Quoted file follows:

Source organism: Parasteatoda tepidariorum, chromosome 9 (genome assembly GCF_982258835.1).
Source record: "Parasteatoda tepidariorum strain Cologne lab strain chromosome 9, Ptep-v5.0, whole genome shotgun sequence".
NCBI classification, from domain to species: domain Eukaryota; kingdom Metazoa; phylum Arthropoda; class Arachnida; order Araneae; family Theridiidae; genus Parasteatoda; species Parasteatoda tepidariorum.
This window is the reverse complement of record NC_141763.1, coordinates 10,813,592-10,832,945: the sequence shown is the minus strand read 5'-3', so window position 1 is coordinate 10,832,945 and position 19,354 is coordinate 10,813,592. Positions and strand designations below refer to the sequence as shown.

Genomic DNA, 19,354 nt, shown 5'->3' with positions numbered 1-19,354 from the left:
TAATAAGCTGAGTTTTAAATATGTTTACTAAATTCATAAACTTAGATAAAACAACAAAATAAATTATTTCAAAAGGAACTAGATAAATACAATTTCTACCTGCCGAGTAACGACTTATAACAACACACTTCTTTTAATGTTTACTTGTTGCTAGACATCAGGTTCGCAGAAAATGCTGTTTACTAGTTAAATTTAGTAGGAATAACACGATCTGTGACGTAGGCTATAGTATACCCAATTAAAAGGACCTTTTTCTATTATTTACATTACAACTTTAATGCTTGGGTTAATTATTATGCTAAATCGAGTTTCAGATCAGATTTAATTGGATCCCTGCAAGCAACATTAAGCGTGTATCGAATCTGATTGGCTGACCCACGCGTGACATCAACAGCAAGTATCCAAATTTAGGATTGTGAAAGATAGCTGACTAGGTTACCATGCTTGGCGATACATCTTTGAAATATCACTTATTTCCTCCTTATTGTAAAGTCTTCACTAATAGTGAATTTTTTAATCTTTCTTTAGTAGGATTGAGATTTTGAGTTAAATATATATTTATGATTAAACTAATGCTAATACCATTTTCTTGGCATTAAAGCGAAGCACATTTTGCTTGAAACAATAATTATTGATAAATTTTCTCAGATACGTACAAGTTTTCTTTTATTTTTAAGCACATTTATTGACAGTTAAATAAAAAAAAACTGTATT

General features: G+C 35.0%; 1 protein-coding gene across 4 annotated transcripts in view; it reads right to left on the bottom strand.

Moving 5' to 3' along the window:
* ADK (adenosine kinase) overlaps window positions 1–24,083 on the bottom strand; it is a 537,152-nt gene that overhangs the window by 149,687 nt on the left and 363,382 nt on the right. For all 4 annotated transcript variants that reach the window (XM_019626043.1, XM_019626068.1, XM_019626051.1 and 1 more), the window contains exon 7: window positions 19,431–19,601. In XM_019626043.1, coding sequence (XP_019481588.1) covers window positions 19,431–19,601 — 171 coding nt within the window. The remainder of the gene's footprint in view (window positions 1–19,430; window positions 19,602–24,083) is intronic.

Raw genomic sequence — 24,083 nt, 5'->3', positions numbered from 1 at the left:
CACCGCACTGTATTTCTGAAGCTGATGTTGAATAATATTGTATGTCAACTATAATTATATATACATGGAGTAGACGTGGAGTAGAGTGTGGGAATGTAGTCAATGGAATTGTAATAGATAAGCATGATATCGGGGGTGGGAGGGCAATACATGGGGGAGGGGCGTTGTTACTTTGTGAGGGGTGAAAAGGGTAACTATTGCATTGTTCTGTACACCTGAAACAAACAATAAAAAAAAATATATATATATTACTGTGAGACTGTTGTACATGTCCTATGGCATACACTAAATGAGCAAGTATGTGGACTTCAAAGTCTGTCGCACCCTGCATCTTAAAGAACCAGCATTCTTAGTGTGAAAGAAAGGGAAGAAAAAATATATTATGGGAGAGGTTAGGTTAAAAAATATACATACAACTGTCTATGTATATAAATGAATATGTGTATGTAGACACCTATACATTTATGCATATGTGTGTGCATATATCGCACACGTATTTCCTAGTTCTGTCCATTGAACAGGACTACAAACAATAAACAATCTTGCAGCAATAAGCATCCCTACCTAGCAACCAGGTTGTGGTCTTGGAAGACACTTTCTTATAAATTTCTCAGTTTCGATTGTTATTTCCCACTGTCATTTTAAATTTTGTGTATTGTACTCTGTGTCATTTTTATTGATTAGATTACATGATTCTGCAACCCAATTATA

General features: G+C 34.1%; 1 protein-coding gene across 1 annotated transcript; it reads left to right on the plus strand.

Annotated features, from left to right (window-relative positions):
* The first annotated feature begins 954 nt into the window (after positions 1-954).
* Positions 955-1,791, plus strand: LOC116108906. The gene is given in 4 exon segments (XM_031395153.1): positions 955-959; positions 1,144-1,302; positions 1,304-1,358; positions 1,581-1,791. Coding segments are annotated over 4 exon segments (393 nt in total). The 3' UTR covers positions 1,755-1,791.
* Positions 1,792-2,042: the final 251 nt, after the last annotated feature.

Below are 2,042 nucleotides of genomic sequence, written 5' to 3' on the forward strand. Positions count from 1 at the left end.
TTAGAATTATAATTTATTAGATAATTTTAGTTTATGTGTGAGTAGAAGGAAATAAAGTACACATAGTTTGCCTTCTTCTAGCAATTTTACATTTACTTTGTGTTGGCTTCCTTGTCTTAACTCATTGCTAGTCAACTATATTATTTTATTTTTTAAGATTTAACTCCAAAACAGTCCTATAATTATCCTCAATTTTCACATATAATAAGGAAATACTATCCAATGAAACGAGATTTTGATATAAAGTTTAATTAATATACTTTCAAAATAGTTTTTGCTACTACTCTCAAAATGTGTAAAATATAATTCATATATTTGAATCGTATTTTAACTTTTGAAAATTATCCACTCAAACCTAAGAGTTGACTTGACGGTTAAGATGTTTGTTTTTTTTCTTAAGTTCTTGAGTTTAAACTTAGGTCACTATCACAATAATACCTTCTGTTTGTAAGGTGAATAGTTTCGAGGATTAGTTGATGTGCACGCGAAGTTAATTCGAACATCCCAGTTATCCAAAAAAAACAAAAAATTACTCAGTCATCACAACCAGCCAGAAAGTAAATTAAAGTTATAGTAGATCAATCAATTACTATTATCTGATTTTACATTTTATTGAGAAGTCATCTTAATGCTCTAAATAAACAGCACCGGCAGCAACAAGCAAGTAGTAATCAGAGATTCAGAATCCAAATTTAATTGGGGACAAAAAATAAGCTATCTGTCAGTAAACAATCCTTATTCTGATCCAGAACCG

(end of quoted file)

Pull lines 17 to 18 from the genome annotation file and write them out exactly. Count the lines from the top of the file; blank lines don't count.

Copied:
Below are 2,042 nucleotides of genomic sequence, written 5' to 3' on the forward strand. Positions count from 1 at the left end.
TTAGAATTATAATTTATTAGATAATTTTAGTTTATGTGTGAGTAGAAGGAAATAAAGTACACATAGTTTGCCTTCTTCTAGCAATTTTACATTTACTTTGTGTTGGCTTCCTTGTCTTAACTCATTGCTAGTCAACTATATTATTTTATTTTTTAAGATTTAACTCCAAAACAGTCCTATAATTATCCTCAATTTTCACATATAATAAGGAAATACTATCCAATGAAACGAGATTTTGATATAAAGTTTAATTAATATACTTTCAAAATAGTTTTTGCTACTACTCTCAAAATGTGTAAAATATAATTCATATATTTGAATCGTATTTTAACTTTTGAAAATTATCCACTCAAACCTAAGAGTTGACTTGACGGTTAAGATGTTTGTTTTTTTTCTTAAGTTCTTGAGTTTAAACTTAGGTCACTATCACAATAATACCTTCTGTTTGTAAGGTGAATAGTTTCGAGGATTAGTTGATGTGCACGCGAAGTTAATTCGAACATCCCAGTTATCCAAAAAAAACAAAAAATTACTCAGTCATCACAACCAGCCAGAAAGTAAATTAAAGTTATAGTAGATCAATCAATTACTATTATCTGATTTTACATTTTATTGAGAAGTCATCTTAATGCTCTAAATAAACAGCACCGGCAGCAACAAGCAAGTAGTAATCAGAGATTCAGAATCCAAATTTAATTGGGGACAAAAAATAAGCTATCTGTCAGTAAACAATCCTTATTCTGATCCAGAACCG